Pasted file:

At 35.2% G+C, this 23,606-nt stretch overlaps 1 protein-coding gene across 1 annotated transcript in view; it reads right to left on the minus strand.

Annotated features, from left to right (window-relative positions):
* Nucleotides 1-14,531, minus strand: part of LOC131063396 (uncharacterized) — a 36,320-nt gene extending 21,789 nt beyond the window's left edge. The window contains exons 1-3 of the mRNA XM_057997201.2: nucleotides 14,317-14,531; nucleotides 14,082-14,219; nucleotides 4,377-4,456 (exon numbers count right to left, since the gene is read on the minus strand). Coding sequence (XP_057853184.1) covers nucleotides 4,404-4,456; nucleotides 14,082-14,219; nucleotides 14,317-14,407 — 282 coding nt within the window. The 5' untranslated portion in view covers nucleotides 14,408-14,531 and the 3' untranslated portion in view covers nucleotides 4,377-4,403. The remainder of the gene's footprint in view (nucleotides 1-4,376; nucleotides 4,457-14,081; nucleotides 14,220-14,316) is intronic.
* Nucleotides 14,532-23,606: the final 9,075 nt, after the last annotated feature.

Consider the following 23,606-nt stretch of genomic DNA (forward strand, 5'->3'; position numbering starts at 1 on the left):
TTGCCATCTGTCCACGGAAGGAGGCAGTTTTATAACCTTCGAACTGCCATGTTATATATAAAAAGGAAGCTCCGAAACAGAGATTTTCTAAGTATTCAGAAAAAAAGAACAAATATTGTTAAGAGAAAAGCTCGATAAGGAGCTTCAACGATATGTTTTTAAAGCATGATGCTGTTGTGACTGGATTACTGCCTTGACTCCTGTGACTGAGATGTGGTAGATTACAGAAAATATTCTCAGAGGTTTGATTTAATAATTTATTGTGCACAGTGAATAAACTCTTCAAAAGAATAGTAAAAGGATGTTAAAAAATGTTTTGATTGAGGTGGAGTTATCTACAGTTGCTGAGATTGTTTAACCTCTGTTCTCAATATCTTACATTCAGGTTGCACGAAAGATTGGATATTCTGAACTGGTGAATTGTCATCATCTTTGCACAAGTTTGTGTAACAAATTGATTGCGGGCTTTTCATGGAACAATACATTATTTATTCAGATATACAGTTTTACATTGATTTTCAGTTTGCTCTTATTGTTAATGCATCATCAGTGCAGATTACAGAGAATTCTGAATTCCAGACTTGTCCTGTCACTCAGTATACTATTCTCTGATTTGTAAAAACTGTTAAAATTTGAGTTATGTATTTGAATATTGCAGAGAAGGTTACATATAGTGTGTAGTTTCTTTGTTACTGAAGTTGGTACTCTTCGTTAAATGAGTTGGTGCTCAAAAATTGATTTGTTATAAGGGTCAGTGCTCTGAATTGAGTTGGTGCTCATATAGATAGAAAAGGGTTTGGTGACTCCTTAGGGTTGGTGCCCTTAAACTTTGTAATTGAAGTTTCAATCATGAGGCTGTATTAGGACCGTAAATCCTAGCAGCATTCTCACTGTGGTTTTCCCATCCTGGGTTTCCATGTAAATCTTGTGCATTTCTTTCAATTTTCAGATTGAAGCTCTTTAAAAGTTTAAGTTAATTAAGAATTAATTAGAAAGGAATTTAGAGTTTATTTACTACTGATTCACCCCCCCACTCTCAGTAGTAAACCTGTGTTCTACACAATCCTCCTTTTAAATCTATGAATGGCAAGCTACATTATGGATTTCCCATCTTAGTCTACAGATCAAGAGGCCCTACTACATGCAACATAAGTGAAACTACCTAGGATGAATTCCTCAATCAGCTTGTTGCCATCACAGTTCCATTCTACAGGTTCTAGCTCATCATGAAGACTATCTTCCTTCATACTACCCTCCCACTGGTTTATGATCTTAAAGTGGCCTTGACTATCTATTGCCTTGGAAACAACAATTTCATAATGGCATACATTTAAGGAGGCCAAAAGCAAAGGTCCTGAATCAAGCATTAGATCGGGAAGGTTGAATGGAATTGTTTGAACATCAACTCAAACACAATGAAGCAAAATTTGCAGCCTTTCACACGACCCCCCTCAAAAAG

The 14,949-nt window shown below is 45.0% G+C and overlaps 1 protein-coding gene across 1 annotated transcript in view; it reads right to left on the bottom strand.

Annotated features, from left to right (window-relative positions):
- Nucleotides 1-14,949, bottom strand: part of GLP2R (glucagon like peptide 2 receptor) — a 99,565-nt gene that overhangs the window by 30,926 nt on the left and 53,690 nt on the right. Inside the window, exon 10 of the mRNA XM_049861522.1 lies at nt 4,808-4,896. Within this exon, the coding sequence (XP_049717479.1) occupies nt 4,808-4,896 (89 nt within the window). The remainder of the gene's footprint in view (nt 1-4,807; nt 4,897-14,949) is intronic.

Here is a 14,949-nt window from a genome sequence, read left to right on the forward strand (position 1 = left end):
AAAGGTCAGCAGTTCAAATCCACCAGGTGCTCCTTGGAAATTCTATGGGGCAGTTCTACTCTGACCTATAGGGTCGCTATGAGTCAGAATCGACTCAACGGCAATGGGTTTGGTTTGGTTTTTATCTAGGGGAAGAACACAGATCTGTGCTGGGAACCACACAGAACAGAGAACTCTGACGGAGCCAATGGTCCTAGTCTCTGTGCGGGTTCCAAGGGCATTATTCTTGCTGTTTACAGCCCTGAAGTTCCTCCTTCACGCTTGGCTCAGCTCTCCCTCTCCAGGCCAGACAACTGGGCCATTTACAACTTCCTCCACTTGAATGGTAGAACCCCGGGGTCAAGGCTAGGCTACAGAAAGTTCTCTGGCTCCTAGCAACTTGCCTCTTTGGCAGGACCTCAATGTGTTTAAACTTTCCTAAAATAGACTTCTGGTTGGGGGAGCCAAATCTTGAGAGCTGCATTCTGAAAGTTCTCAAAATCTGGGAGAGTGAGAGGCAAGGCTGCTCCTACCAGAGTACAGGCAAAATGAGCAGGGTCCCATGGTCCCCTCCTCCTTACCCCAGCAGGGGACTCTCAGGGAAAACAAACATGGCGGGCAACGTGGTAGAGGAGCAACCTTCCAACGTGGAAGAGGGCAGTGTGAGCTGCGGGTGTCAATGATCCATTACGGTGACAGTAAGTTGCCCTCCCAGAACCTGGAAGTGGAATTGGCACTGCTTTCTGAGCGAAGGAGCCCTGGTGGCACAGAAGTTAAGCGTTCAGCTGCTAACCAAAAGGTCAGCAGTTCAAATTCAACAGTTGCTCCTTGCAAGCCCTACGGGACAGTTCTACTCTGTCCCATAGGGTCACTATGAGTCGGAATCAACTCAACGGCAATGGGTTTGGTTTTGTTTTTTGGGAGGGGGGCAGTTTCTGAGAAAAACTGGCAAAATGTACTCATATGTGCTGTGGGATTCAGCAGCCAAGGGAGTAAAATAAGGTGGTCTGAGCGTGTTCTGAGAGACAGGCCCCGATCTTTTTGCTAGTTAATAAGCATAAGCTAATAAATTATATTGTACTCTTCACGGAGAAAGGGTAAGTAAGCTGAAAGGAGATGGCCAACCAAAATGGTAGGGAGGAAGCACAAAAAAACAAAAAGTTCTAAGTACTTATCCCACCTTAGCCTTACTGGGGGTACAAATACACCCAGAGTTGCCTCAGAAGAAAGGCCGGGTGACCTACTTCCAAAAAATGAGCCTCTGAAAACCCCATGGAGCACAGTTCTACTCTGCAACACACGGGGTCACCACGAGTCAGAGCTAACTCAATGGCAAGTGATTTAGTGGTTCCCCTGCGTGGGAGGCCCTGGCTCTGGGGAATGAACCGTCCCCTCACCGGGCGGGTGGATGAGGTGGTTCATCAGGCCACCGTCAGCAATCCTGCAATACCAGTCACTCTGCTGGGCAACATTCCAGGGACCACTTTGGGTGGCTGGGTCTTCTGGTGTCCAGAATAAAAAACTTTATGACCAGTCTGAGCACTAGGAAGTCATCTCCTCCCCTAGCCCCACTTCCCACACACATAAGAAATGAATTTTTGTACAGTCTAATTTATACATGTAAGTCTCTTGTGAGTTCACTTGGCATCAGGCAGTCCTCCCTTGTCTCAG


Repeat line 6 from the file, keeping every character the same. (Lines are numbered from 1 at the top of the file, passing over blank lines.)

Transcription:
TTGCCATCTGTCCACGGAAGGAGGCAGTTTTATAACCTTCGAACTGCCATGTTATATATAAAAAGGAAGCTCCGAAACAGAGATTTTCTAAGTATTCAGAAAAAAAGAACAAATATTGTTAAGAGAAAAGCTCGATAAGGAGCTTCAACGATATGTTTTTAAAGCATGATGCTGTTGTGACTGGATTACTGCCTTGACTCCTGTGACTGAGATGTGGTAGATTACAGAAAATATTCTCAGAGGTTTGATTTAATAATTTATTGTGCACAGTGAATAAACTCTTCAAAAGAATAGTAAAAGGATGTTAAAAAATGTTTTGATTGAGGTGGAGTTATCTACAGTTGCTGAGATTGTTTAACCTCTGTTCTCAATATCTTACATTCAGGTTGCACGAAAGATTGGATATTCTGAACTGGTGAATTGTCATCATCTTTGCACAAGTTTGTGTAACAAATTGATTGCGGGCTTTTCATGGAACAATACATTATTTATTCAGATATACAGTTTTACATTGATTTTCAGTTTGCTCTTATTGTTAATGCATCATCAGTGCAGATTACAGAGAATTCTGAATTCCAGACTTGTCCTGTCACTCAGTATACTATTCTCTGATTTGTAAAAACTGTTAAAATTTGAGTTATGTATTTGAATATTGCAGAGAAGGTTACATATAGTGTGTAGTTTCTTTGTTACTGAAGTTGGTACTCTTCGTTAAATGAGTTGGTGCTCAAAAATTGATTTGTTATAAGGGTCAGTGCTCTGAATTGAGTTGGTGCTCATATAGATAGAAAAGGGTTTGGTGACTCCTTAGGGTTGGTGCCCTTAAACTTTGTAATTGAAGTTTCAATCATGAGGCTGTATTAGGACCGTAAATCCTAGCAGCATTCTCACTGTGGTTTTCCCATCCTGGGTTTCCATGTAAATCTTGTGCATTTCTTTCAATTTTCAGATTGAAGCTCTTTAAAAGTTTAAGTTAATTAAGAATTAATTAGAAAGGAATTTAGAGTTTATTTACTACTGATTCACCCCCCCACTCTCAGTAGTAAACCTGTGTTCTACACAATCCTCCTTTTAAATCTATGAATGGCAAGCTACATTATGGATTTCCCATCTTAGTCTACAGATCAAGAGGCCCTACTACATGCAACATAAGTGAAACTACCTAGGATGAATTCCTCAATCAGCTTGTTGCCATCACAGTTCCATTCTACAGGTTCTAGCTCATCATGAAGACTATCTTCCTTCATACTACCCTCCCACTGGTTTATGATCTTAAAGTGGCCTTGACTATCTATTGCCTTGGAAACAACAATTTCATAATGGCATACATTTAAGGAGGCCAAAAGCAAAGGTCCTGAATCAAGCATTAGATCGGGAAGGTTGAATGGAATTGTTTGAACATCAACTCAAACACAATGAAGCAAAATTTGCAGCCTTTCACACGACCCCCCTCAAAAAG